NIGHTS Trolleys will circulate to many of Manchester’s art studios, galleries and cultural attractions. Thurs., Sept. 20, 5 to 8 p.m. Trolley pickup at entrance of the Millyard Museum, Commercial Street, Manchester. Free. Visit manchestertrolley.org. • FALL STUDIO GALLERY OPEN HOUSE Sat., Sept. 22, and Sun., Sept. 23, noon to 4 p.m. JoAnne Lussier Fine Art, 40 Merrill Road, Weare. Visit joannelussier.com. Fairs • CRAFTSMEN’S FAIR Nine-
HIPPO | AUGUST 9 - 15, 2018 | PAGE 20
day craft fair features work by juried League of NH Craftsmen members. Sat., Aug. 4, through Sun., Aug. 12, from 10 a.m. to 5 p.m., daily. Mount Sunapee Resort, 1398 Route 103, Newbury. Visit nhcrafts.org. • GREELEY PARK ART SHOW Outdoor show hosted by Nashua Area Artists Association featuring a variety of artwork for sale. Sat., Aug. 18, and Sun., Aug. 19. Greeley Park Art Show, 100 Concord St., Nashua. Free. Visit nashuaareaartistsassoc.org. • CONCORD ARTS MARKET Handmade arts, crafts
and goods by local craftspeople and artists. Saturdays, June 2 through Sept. 29, 9 a.m. to 3 p.m. Bicentennial Square, Concord. Visit concordartsmarket. net.
• ALAN WOOD RECEPTION Photographer exhibits. Thurs., Sept. 6, 5 to 7 p.m. Gateway Gallery at Great Bay Community College, 320 Corporate Drive, Portsmouth. Visit greatbay.edu.
Openings • “EVERYTHING HAPPENS SO MUCH” RECEPTION Exhibition featuring works by contemporary artists reflecting on living in the Age of Everything. Thurs., Aug. 9, 5:30 to 7:30 p.m. Kelley Stelling Contemporary, 221 Hanover St. , Manchester. Visit kelleystellingcontemporary.com.
Workshops/classes/ demonstrations • CREATIVE STUDIO: TOMIE DEPAOLA Participants will use watercolor pencils to create illustrations inspired by the work of featured artist Tomie dePaola. All ages are welcome. Sat., Aug. 11, 10 a.m. to 1 p.m. Currier Museum of Art, 150 Ash St., Manchester. Free admission
for New Hampshire residents from 10 a.m. to noon. Visit currier.org or call 669-6144. • REALISTIC WATERCOLOR VIA TRANSPARENT WASHES Learn how to take preliminary drawing and light washes and develop them into realistic images; the meaning and uses of color theory to enhance the depth of field painting; and how to incorporate images of subject matter of interest. Sat., Aug. 25, and Sun., Aug. 26, 10 a.m. to 4 p.m. ArtHub, 30 Temple St., Nashua. $250. Email NaaaMembership@gmail.com.
NH art world news
• Crafts galore: The League of NH Craftsmen’s 85th annual Craftsmen’s Fair is going on now through Sunday, Aug. 12, from 10 a.m. to 5 p.m. each day, at Mount Sunapee Resort (1398 Route 103, Newbury). It features 350 craftspeople presenting a variety of contemporary and traditional crafts, including baskets, calligraphy, glassware, ceramics and pottery, printmaking, folk art, furniture, quilts, fiber arts, metal, leather, mixed media, musical instruments, photography, jewelry and more. There are 200 vendors booths, plus a “Next Generation” tent with the work of young craftspeople ages 12 through 19 who are mentored by the League’s juried members; three fine craft exhibitions with a wide selection of wearable art and handcrafted items for home and garden; and craft demonstrations including traditional blacksmithing, spoon carving, rug braiding and hooking, stained glass, needle felting, broom making and more. Attendees can participate in a variety of hands-on workshops, including leatherworking, stone chip carving, printmaking, tea bag book making and more. New this year, there is live music every day, a New Hampshire craft beer and wine garden and a tasting tent with specialty food vendors. The cost is $15 for general admission and $13 for seniors and military. Visit nhcrafts.org. To read the full story about the Craftsmen’s Fair, visit hippopress.com and click on “past issues,” then click on the Aug. 2 issue and look for the story on p. 24. • Illustrations of your own: The Currier Museum of Art (150 Ash St., Manchester) will host a Creative Studio event on Saturday, Aug. 11, from 10 a.m. to 1 p.m. Participants will use watercolor pencils to create illustra-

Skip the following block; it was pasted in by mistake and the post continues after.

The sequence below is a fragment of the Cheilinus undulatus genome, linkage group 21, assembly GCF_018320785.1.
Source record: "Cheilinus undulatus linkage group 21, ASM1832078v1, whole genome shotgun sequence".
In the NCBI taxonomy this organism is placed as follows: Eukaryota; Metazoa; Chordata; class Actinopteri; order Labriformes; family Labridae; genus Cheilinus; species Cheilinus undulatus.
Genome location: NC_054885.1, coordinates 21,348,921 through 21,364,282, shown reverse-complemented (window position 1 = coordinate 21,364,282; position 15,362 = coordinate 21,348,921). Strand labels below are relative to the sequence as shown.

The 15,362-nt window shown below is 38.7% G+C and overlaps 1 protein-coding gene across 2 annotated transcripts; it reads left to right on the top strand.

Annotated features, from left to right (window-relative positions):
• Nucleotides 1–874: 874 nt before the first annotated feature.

Theater Productions • MAMMA MIA! The Winnipesaukee Playhouse presents. July 26 through Aug. 11. 33 Footlight Circle, Meredith. Tickets cost $20 to $34. Visit winnipesaukeeplayhouse.org. • THE DROWSY CHAPERONE The Peterborough Players present. Aug. 1 through Aug. 12. 55 Hadley Road, Peterborough. Tickets cost $45. Call 924-7585 or visit peterboroughplayers.org. • LA CAGE AUX FOLLES Interlakes Summer Theatre presents. Aug. 1 through Aug. 12. 1 Laker Lane , Meredith. $35 for adults, $32 for seniors and $25 for children. Visit InterlakesTheatre.com.
Hethre Larivee’s glass work, featured at the Craftsmen’s Fair. Photo by Lizzy Bates.
tions inspired by the work of Tomie dePaola, an illustrator currently featured in the Currier’s special exhibition “Beyond Words,” on view through Sept. 9. DePaola has written and illustrated more than 260 books for children of all ages. His distinctive style consists of strong outlines and bold figures and forms that propel the story’s narrative. DePaola’s books will be available for purchase in the Currier shop, including his newest book, Quiet, pre-released exclusively at the Currier. All ages are welcome. Admission is free for New Hampshire residents from 10 a.m. to noon. Visit currier.org or call 669-6144. • Art students exhibit: Don’t miss the New Hampshire Institute of Art’s biannual Master of Fine Arts Summer Thesis Exhibition, on view now through Aug. 12 at the Sharon Arts Center Exhibition Gallery (30 Grove St., Peterborough). The exhibition features thesis work from students in photography and visual arts. Thesis scripts and book projects from graduates in the MFA Writing for Stage and Screen and MFA Writing programs will also be on display. Call 623-0313 or visit nhia.edu. — Angie Sykeny